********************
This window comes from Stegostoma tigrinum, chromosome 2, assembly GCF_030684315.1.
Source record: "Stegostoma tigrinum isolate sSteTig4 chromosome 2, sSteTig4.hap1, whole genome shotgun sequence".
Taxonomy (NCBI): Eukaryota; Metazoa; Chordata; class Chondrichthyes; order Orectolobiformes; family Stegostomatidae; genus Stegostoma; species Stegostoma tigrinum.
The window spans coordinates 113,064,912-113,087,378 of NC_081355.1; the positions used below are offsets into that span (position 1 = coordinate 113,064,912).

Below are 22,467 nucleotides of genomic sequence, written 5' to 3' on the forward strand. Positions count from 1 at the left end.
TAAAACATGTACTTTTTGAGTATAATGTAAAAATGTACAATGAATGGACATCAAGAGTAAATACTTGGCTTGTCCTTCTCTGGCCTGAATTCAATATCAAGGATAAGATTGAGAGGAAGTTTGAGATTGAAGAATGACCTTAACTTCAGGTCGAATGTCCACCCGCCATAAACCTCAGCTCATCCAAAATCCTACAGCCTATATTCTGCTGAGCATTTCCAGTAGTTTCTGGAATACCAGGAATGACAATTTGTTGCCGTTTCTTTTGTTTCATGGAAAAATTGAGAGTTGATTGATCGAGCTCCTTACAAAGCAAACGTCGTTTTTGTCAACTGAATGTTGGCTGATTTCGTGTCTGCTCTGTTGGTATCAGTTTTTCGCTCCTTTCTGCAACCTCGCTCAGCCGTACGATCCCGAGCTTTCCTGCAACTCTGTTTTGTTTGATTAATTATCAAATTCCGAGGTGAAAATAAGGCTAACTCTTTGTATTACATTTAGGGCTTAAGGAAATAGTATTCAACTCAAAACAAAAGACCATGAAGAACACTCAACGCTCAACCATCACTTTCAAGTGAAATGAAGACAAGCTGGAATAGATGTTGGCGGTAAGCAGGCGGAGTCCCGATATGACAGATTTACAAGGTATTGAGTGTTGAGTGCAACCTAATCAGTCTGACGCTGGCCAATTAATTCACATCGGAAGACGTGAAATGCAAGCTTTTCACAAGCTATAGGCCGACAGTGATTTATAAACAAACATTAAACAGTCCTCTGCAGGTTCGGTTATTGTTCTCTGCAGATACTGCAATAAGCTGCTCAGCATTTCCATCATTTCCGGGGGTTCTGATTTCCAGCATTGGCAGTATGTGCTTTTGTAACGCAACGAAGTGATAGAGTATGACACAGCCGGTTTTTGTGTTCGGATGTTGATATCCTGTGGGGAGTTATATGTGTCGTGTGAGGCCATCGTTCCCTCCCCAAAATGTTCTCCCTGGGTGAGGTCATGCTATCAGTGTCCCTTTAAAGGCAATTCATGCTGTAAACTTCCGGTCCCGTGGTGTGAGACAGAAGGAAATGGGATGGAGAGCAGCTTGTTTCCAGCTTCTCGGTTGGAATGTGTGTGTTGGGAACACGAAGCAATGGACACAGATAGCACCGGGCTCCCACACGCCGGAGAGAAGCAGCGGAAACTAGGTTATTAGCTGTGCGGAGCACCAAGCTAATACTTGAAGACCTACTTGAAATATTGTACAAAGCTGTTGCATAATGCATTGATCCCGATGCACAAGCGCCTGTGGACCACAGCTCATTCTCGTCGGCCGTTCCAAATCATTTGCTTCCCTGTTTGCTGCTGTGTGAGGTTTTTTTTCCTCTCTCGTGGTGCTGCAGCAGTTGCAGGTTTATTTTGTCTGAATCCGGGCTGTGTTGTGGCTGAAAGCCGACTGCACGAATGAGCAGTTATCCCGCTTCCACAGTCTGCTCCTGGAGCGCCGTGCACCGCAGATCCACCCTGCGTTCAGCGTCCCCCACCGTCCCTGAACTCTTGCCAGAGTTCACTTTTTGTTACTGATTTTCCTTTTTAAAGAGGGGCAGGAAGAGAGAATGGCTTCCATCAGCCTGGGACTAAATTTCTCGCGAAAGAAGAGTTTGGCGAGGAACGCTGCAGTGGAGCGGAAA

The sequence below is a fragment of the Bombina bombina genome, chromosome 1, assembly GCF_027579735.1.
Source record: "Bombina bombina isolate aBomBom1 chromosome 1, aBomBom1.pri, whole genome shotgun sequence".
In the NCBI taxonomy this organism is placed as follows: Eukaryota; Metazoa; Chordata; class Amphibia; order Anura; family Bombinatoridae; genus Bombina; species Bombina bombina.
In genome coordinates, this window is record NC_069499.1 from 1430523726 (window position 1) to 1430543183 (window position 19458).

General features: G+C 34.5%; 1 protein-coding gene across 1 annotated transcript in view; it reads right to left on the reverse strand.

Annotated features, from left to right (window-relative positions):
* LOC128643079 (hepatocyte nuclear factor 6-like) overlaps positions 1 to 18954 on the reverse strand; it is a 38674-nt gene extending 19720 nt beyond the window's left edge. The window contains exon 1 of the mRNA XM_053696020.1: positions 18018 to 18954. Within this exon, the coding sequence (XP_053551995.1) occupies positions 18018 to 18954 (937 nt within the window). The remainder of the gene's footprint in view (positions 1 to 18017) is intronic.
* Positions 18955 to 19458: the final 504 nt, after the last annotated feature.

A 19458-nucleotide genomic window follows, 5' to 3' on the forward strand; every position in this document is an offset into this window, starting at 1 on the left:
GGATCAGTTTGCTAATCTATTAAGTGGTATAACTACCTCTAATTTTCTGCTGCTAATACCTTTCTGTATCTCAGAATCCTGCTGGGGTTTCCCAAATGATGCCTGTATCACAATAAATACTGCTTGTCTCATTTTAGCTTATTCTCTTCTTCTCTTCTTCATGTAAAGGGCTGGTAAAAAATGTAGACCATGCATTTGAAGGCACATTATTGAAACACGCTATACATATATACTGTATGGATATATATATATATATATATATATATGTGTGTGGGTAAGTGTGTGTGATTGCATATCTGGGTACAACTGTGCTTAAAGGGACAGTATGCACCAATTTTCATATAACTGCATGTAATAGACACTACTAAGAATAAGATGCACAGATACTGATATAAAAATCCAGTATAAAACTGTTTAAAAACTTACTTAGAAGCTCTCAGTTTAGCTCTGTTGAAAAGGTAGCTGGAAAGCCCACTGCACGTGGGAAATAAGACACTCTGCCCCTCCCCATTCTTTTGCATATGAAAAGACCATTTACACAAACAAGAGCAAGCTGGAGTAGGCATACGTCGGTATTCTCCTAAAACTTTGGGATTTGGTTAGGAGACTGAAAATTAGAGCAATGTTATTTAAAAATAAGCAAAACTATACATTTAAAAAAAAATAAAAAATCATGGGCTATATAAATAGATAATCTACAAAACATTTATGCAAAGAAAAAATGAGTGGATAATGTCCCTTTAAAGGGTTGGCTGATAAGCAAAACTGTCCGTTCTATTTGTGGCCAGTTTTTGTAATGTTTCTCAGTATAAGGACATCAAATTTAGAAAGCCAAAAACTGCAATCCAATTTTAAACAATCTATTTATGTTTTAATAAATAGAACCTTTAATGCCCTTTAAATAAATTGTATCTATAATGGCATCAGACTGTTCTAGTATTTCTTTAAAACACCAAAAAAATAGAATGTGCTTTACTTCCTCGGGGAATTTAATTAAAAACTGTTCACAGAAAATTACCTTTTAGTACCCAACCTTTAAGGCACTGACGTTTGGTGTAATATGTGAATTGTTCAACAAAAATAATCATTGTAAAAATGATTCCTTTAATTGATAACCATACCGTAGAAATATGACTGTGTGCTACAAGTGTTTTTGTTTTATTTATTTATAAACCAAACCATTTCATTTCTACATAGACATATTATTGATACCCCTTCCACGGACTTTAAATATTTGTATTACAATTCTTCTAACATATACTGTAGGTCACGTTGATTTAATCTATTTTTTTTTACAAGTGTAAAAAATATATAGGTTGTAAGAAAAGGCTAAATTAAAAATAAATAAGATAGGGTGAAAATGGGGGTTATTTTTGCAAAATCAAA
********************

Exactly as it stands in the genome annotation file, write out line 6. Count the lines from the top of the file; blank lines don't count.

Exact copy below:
TAAAACATGTACTTTTTGAGTATAATGTAAAAATGTACAATGAATGGACATCAAGAGTAAATACTTGGCTTGTCCTTCTCTGGCCTGAATTCAATATCAAGGATAAGATTGAGAGGAAGTTTGAGATTGAAGAATGACCTTAACTTCAGGTCGAATGTCCACCCGCCATAAACCTCAGCTCATCCAAAATCCTACAGCCTATATTCTGCTGAGCATTTCCAGTAGTTTCTGGAATACCAGGAATGACAATTTGTTGCCGTTTCTTTTGTTTCATGGAAAAATTGAGAGTTGATTGATCGAGCTCCTTACAAAGCAAACGTCGTTTTTGTCAACTGAATGTTGGCTGATTTCGTGTCTGCTCTGTTGGTATCAGTTTTTCGCTCCTTTCTGCAACCTCGCTCAGCCGTACGATCCCGAGCTTTCCTGCAACTCTGTTTTGTTTGATTAATTATCAAATTCCGAGGTGAAAATAAGGCTAACTCTTTGTATTACATTTAGGGCTTAAGGAAATAGTATTCAACTCAAAACAAAAGACCATGAAGAACACTCAACGCTCAACCATCACTTTCAAGTGAAATGAAGACAAGCTGGAATAGATGTTGGCGGTAAGCAGGCGGAGTCCCGATATGACAGATTTACAAGGTATTGAGTGTTGAGTGCAACCTAATCAGTCTGACGCTGGCCAATTAATTCACATCGGAAGACGTGAAATGCAAGCTTTTCACAAGCTATAGGCCGACAGTGATTTATAAACAAACATTAAACAGTCCTCTGCAGGTTCGGTTATTGTTCTCTGCAGATACTGCAATAAGCTGCTCAGCATTTCCATCATTTCCGGGGGTTCTGATTTCCAGCATTGGCAGTATGTGCTTTTGTAACGCAACGAAGTGATAGAGTATGACACAGCCGGTTTTTGTGTTCGGATGTTGATATCCTGTGGGGAGTTATATGTGTCGTGTGAGGCCATCGTTCCCTCCCCAAAATGTTCTCCCTGGGTGAGGTCATGCTATCAGTGTCCCTTTAAAGGCAATTCATGCTGTAAACTTCCGGTCCCGTGGTGTGAGACAGAAGGAAATGGGATGGAGAGCAGCTTGTTTCCAGCTTCTCGGTTGGAATGTGTGTGTTGGGAACACGAAGCAATGGACACAGATAGCACCGGGCTCCCACACGCCGGAGAGAAGCAGCGGAAACTAGGTTATTAGCTGTGCGGAGCACCAAGCTAATACTTGAAGACCTACTTGAAATATTGTACAAAGCTGTTGCATAATGCATTGATCCCGATGCACAAGCGCCTGTGGACCACAGCTCATTCTCGTCGGCCGTTCCAAATCATTTGCTTCCCTGTTTGCTGCTGTGTGAGGTTTTTTTTCCTCTCTCGTGGTGCTGCAGCAGTTGCAGGTTTATTTTGTCTGAATCCGGGCTGTGTTGTGGCTGAAAGCCGACTGCACGAATGAGCAGTTATCCCGCTTCCACAGTCTGCTCCTGGAGCGCCGTGCACCGCAGATCCACCCTGCGTTCAGCGTCCCCCACCGTCCCTGAACTCTTGCCAGAGTTCACTTTTTGTTACTGATTTTCCTTTTTAAAGAGGGGCAGGAAGAGAGAATGGCTTCCATCAGCCTGGGACTAAATTTCTCGCGAAAGAAGAGTTTGGCGAGGAACGCTGCAGTGGAGCGGAAA